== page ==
[llvm-dev] Multi-Threading Compilers

Neil Nelson via llvm-dev llvm-dev at lists.llvm.org
Mon Mar 2 13:06:06 PST 2020

Very good. I just saw that Alex is making some good points.

The TBB pages earlier are an excellent reference for multi-threading or 
for TBB multi-tasking. They illustrate issues that a good threading 
design should consider that are not commonly recognized when embarking 
on a that design. I would say the task scheduler is their most 
comprehensive approach.

Clearly, I am not familiar enough with LLVM to be making any definite 
prescription and recommend your more knowledgeable judgment.

But in the spirit of attempting a more complete perspective we may 
consider that a threading design for LLVM is not simple. And I suspect 
not nearly as simple, not saying that the current ideas are simple in 
that I do not understand them, as has been explored to this point.

For example, you remarked there are use cases, and having a realistic 
appreciation for what use cases there may be is important, where a 
multi-threading compile would be useful. But then on that point, if we 
were to have threading on the compile to an object file, would we then 
overload the cores, make them slower, when using ninja to compile LLVM? 
How would the compile threading take into account this other use case, 
if that was something to consider?

Do we encumber the LLVM design with threading such that the trade-off 
for that design against its use-case benefits is not well justified? My 
sense is that if threading was judged a reasonable goal that a 
preliminary design would be presented after some research that would 
initially complement non-threading goals, a general improvement that 
would yield a better track for threading later. This reflects the sense 
that a good threading design is not simple and will impact a significant 
portion of LLVM. And it could well be that that is what is happening now.

How would threading impact future LLVM development? My sense is that in 
some reasonable portion of future development would be made more difficult.

You mentioned that single object compiling would have a benefit. Here 
are some factors that could mitigate that benefit.

Although core speeds are not expected to increase and remain in the 4-5 
gigahertz rate, IPC (instructions per cycle) is expected to increase at 
a slow rate. Over time there will be a natural reduction in compile time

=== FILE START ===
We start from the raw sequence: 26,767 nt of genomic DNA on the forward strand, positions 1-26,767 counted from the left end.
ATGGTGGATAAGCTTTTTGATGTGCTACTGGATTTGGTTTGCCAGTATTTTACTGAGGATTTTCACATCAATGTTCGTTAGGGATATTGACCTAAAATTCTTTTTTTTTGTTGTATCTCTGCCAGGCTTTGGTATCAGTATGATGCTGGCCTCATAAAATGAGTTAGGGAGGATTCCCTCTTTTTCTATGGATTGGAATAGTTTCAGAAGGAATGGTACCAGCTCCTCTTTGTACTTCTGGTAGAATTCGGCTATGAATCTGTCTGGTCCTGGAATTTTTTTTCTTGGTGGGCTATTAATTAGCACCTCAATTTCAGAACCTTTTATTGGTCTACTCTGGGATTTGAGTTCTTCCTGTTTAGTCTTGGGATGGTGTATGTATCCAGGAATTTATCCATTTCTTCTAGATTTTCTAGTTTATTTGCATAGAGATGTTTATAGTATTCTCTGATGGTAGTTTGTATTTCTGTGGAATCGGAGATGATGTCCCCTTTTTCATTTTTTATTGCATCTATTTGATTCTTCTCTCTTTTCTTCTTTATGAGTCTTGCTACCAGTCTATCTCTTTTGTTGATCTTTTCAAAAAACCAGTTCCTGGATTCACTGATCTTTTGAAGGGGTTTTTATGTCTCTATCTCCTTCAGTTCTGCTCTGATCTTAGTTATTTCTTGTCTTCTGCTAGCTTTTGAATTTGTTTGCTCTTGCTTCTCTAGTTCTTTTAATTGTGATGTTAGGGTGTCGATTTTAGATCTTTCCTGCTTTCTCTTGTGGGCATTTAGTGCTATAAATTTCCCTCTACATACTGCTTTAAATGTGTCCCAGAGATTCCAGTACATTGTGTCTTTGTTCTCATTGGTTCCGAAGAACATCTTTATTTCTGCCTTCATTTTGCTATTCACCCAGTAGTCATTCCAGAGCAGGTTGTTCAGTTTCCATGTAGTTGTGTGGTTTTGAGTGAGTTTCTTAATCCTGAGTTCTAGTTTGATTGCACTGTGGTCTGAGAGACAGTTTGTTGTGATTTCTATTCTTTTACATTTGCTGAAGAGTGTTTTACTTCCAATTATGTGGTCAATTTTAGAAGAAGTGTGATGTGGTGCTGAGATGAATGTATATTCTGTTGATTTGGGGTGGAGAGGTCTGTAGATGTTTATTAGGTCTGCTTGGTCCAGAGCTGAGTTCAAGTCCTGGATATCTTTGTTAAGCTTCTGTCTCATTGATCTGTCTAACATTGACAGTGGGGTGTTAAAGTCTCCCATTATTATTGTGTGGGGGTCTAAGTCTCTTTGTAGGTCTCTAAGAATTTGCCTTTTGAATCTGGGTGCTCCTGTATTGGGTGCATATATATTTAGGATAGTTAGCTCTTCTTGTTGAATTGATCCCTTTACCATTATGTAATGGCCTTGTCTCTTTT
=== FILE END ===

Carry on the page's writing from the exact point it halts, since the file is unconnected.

for some benchmark compile.

There is also a gain in compile time for small source files as against 
larger source files and some argument with regard to design could be 
made for some maximum source file size to reduce complexity that would 
also address keeping compile time down. Is there a reason to expect an 
increase in source file size that would increase compile time?

Noting the LLVM compile test from my prior post gave an average compile 
time of 14*0.1532 = 2.1448 seconds, is compile time a significant or 
marginal issue? What would be the target for an average compile time?

Neil Nelson

On 3/2/20 11:07 AM, Chris Lattner wrote:
> On Mar 1, 2020, at 1:29 AM, Neil Nelson via llvm-dev 
> <llvm-dev at lists.llvm.org <mailto:llvm-dev at lists.llvm.org>> wrote:
>> The point
>> When the number of compiles exceeds the number of cores such that all 
>> the cores are utilized, nothing is gained by trying to multi-thread 
>> the individual compiles. In fact, loading up the cores with more 
>> threads or tasks than there are cores will reduce compiling 
>> efficiency because of time slicing. And sequencing through more tasks 
>> than less when the cores are not overloaded will reduce compiling 
>> efficiency because more tasks have to be loaded and unloaded to the 
>> cores.
> That makes a lot of sense Neil.  Two counterpoints though:
> 1) In development situations, it is common to rebuild one file (the 
> one you changed) without rebuilding everything.  Speeding that up is 
> useful.
> 2) LLVM is a library that is used for a lot more than just C 
> compilers.  Many of its use cases are not modeled by bulk “compile all 
> the code” workloads like you describe.
> You’re right that multithreading isn’t a panacea, but in my opinion, 
> it is important to be able to provide access to multicore compilation 
> for use cases that do benefit from it.
> -Chris
-------------- next part --------------
An HTML attachment was scrubbed...
URL: <http://lists.llvm.org/pipermail/llvm-dev/attachments/20200302/59ac70ba/attachment.html>

More information about the llvm-dev mailing list